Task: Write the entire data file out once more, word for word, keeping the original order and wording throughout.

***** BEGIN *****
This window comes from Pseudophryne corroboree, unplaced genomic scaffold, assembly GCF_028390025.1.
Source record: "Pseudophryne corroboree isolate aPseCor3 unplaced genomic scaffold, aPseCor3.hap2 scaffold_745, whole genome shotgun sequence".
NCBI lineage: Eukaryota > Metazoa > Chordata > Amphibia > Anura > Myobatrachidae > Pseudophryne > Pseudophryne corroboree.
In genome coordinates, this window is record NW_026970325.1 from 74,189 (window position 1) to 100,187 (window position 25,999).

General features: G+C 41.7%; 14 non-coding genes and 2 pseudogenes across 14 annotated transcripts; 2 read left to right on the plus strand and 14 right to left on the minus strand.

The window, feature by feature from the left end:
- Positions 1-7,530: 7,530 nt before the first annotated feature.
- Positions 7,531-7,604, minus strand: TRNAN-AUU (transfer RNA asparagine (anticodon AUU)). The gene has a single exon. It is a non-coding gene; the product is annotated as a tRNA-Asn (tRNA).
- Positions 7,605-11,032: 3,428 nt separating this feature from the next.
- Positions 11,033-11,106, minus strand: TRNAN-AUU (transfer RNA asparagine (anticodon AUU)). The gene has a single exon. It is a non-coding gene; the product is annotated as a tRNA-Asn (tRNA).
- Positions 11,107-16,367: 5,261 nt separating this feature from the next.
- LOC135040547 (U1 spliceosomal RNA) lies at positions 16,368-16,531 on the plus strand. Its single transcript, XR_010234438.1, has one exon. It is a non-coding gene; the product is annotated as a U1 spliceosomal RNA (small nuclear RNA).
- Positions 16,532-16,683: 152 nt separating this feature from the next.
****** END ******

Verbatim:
This window comes from Pseudophryne corroboree, unplaced genomic scaffold, assembly GCF_028390025.1.
Source record: "Pseudophryne corroboree isolate aPseCor3 unplaced genomic scaffold, aPseCor3.hap2 scaffold_745, whole genome shotgun sequence".
NCBI lineage: Eukaryota > Metazoa > Chordata > Amphibia > Anura > Myobatrachidae > Pseudophryne > Pseudophryne corroboree.
In genome coordinates, this window is record NW_026970325.1 from 74,189 (window position 1) to 100,187 (window position 25,999).

General features: G+C 41.7%; 14 non-coding genes and 2 pseudogenes across 14 annotated transcripts; 2 read left to right on the plus strand and 14 right to left on the minus strand.

The window, feature by feature from the left end:
- Positions 1-7,530: 7,530 nt before the first annotated feature.
- Positions 7,531-7,604, minus strand: TRNAN-AUU (transfer RNA asparagine (anticodon AUU)). The gene has a single exon. It is a non-coding gene; the product is annotated as a tRNA-Asn (tRNA).
- Positions 7,605-11,032: 3,428 nt separating this feature from the next.
- Positions 11,033-11,106, minus strand: TRNAN-AUU (transfer RNA asparagine (anticodon AUU)). The gene has a single exon. It is a non-coding gene; the product is annotated as a tRNA-Asn (tRNA).
- Positions 11,107-16,367: 5,261 nt separating this feature from the next.
- LOC135040547 (U1 spliceosomal RNA) lies at positions 16,368-16,531 on the plus strand. Its single transcript, XR_010234438.1, has one exon. It is a non-coding gene; the product is annotated as a U1 spliceosomal RNA (small nuclear RNA).
- Positions 16,532-16,683: 152 nt separating this feature from the next.